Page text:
Re: [HACKERS] Why so few built-in range types?

2011-12-03 Thread Dimitri Fontaine
Hi,

I wanted to craft an answer here and Peter nailed it before I could.  I
use ip4r in a bunch of different projects and environments, it's doing a
perfect job, it's simple to use and damn efficient.

The ipv6 support is on the way, parts of it are already be in the CVS at
http://cvs.pgfoundry.org/cgi-bin/cvsweb.cgi/ip4r/ip4r/. It's missing
tests mainly IIRC from a chat with its author, a well known PostgreSQL
contributor, Andrew Gierth.

Really, I wouldn't even consider adding gist support for inet and cidr.
Their real future has been sketched by Tom at last developer meeting, at
least what I remember hom saying is that they should eventually get
shipped as extensions now that it's easy to do so, and removed out of
core with some more types in the same bucket.

I could be misremembering which types Tom was talking about, though.

Peter Eisentraut pete...@gmx.net writes:
 - ip4 is fixed-length, so it's much faster.  (Obviously, this is living
 on borrowed time.  Who knows.)

 - Conversely, it might be considered a feature that ip4 only stores IPv4
 addresses.

 - ip4 really only stores a single address, not a netmask, not sometimes
 a netmask, or sometimes a range, or sometimes a network and an address,
 or whatever.  That really seems like the most common use case, and no
 matter what you do with the other types, some stupid netmask will appear
 in your output when you least expect it.

 - Integrates with ip4r, which has GiST support.

 - Some old-school internet gurus worked out why inet and cidr have to
 behave the way they do, which no one else understands, and no one dares
 to discuss, whereas ip4/ip4r are simple and appear to be built for
 practical use.

 Really, it's all about worse is better.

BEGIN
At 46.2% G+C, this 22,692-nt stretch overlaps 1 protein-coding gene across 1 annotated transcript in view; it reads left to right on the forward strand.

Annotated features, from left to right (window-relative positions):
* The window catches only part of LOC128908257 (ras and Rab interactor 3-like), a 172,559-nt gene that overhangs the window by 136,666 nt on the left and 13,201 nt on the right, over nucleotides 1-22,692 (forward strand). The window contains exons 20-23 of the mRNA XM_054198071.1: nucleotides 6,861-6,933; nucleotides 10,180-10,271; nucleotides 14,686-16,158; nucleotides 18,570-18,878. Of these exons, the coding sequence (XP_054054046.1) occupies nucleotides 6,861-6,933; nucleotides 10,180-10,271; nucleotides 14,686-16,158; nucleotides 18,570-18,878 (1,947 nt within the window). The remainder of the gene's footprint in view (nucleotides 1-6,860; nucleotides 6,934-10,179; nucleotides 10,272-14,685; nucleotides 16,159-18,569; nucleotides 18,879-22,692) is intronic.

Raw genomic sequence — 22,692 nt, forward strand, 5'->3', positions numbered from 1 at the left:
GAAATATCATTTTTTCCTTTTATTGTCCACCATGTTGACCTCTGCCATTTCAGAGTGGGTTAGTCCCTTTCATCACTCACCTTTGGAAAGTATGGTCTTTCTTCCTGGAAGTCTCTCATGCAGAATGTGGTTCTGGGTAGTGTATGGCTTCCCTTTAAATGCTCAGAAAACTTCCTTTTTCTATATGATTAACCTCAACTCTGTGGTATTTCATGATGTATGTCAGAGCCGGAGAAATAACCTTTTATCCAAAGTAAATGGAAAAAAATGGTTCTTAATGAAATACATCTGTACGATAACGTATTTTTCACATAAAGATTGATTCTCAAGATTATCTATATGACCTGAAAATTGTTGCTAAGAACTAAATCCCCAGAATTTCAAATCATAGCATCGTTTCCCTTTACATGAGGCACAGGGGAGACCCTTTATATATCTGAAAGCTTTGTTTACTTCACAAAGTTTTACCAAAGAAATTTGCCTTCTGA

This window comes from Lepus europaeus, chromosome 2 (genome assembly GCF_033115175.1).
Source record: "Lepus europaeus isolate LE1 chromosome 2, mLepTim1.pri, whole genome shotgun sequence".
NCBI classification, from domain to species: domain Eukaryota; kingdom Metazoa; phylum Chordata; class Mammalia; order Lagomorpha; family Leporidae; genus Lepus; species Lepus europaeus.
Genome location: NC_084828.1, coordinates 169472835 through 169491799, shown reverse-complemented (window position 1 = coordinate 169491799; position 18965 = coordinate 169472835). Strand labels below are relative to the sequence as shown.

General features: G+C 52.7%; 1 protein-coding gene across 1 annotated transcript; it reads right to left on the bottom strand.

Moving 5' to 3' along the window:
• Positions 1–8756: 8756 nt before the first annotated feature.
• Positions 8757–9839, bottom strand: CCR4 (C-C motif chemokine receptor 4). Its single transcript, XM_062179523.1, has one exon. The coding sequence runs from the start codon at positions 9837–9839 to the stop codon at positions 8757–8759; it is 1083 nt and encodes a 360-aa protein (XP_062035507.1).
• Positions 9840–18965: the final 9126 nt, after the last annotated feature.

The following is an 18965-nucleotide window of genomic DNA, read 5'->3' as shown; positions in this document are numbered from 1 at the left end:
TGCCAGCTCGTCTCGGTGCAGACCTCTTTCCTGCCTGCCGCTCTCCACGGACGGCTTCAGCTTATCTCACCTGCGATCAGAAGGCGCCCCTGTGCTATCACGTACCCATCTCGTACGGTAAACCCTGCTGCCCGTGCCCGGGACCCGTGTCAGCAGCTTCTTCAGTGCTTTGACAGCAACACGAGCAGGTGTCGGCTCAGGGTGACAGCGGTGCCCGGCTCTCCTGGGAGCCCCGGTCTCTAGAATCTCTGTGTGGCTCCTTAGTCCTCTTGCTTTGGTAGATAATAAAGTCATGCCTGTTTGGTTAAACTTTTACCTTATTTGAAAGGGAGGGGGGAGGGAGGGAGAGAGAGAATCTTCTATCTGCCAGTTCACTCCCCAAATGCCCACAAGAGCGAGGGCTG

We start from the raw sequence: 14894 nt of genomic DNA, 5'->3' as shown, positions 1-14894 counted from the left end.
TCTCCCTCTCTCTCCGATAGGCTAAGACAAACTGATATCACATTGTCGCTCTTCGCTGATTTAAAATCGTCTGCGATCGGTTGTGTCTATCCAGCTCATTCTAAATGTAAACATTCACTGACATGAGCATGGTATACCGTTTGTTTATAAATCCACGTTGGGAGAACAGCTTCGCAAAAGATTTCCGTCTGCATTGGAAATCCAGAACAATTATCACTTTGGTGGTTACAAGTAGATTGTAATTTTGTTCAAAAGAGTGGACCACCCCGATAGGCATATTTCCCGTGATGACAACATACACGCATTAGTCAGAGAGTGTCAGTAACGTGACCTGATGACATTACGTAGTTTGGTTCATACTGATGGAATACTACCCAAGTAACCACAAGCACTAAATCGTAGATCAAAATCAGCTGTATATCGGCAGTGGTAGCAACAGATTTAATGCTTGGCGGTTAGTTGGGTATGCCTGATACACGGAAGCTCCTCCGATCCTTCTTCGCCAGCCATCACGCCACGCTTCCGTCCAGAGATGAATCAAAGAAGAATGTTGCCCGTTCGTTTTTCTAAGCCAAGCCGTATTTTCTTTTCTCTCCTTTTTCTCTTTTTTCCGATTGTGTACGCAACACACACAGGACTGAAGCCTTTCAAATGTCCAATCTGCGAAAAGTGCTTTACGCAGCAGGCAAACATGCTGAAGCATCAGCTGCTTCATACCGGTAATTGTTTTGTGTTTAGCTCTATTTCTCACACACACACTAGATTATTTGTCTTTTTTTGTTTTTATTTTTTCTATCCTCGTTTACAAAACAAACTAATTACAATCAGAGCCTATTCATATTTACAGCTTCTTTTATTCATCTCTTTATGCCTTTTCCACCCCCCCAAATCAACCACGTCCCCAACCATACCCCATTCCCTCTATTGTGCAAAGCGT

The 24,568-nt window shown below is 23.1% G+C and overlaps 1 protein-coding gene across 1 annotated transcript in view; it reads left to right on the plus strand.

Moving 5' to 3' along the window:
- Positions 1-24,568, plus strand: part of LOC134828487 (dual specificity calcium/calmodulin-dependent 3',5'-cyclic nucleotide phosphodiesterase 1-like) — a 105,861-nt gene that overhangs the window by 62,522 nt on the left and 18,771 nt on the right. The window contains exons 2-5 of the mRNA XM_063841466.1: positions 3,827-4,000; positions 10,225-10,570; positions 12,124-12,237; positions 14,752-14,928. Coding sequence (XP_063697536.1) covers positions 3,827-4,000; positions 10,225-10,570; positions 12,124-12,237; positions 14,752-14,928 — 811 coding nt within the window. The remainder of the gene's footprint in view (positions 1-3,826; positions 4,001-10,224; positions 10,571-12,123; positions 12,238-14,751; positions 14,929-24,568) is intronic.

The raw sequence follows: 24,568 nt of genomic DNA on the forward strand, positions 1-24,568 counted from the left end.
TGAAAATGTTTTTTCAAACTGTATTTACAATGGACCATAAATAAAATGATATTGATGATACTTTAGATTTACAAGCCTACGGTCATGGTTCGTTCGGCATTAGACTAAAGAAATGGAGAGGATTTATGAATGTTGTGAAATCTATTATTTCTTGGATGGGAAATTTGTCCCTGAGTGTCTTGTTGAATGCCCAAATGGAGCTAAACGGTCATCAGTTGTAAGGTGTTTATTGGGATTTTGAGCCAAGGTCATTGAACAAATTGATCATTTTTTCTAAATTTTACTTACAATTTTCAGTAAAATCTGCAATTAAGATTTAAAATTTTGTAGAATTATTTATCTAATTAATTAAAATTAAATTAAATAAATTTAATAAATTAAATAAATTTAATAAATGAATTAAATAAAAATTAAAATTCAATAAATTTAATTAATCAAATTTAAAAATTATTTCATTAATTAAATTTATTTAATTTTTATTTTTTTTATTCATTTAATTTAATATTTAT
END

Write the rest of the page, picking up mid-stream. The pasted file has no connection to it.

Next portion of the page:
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Re: [HACKERS] Why so few built-in range types?

2011-12-03 Thread Dimitri Fontaine
Tom Lane t...@sss.pgh.pa.us writes:
 IIRC, a lot of the basic behavior of the inet/cidr types was designed by
 Paul Vixie (though he's not to blame for their I/O presentation).
 So I'm inclined to doubt that they're as broken as Stephen claims.

The ip4r extension's main use case is range lookups.  You get an ip and
want to know what range it's in:  GiST indexing makes that operation
damn fast, and the ip4r datatype is quite flexible about what a range
is.  Apparently core types are solving other problems, that I never had
to solve myself, so I never used them.

Installing ip4r in a database is routine operation, I could accept
having that by default without blinking now.

Regards,
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Re: [HACKERS] Why so few built-in range types?

2011-12-02 Thread Peter Eisentraut
On ons, 2011-11-30 at 17:56 -0500, Robert Haas wrote:
 On Wed, Nov 30, 2011 at 3:58 PM, Stephen Frost sfr...@snowman.net wrote:
  Erm, isn't there a contrib type that already does all that for you..?
  ip4r or whatever?  Just saying, if you're looking for that capability..
 
 Oh, huh, good to know.  Still, I'm not sure why you need to load a
 separate type to get this... there's no reason why the built-in CIDR
 type couldn't support it.

A couple of reasons:

- ip4 is fixed-length, so it's much faster.  (Obviously, this is living
on borrowed time.  Who knows.)

- Conversely, it might be considered a feature that ip4 only stores IPv4
addresses.

- ip4 really only stores a single address, not a netmask, not sometimes
a netmask, or sometimes a range, or sometimes a network and an address,
or whatever.  That really seems like the most common use case, and no
matter what you do with the other types, some stupid netmask will appear
in your output when you least expect it.

- Integrates with ip4r, which has GiST support.

- Some old-school internet gurus worked out why inet and cidr have to
behave the way they do, which no one else understands, and no one dares
to discuss, whereas ip4/ip4r are simple and appear to be built for
practical use.

Really, it's all about worse is better.



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Re: [HACKERS] Why so few built-in range types?

2011-12-02 Thread Stephen Frost
* Peter Eisentraut (pete...@gmx.net) wrote:
 - ip4 really only stores a single address, not a netmask, not sometimes
 a netmask, or sometimes a range, or sometimes a network and an address,
 or whatever.  That really seems like the most common use case, and no
 matter what you do with the other types, some stupid netmask will appear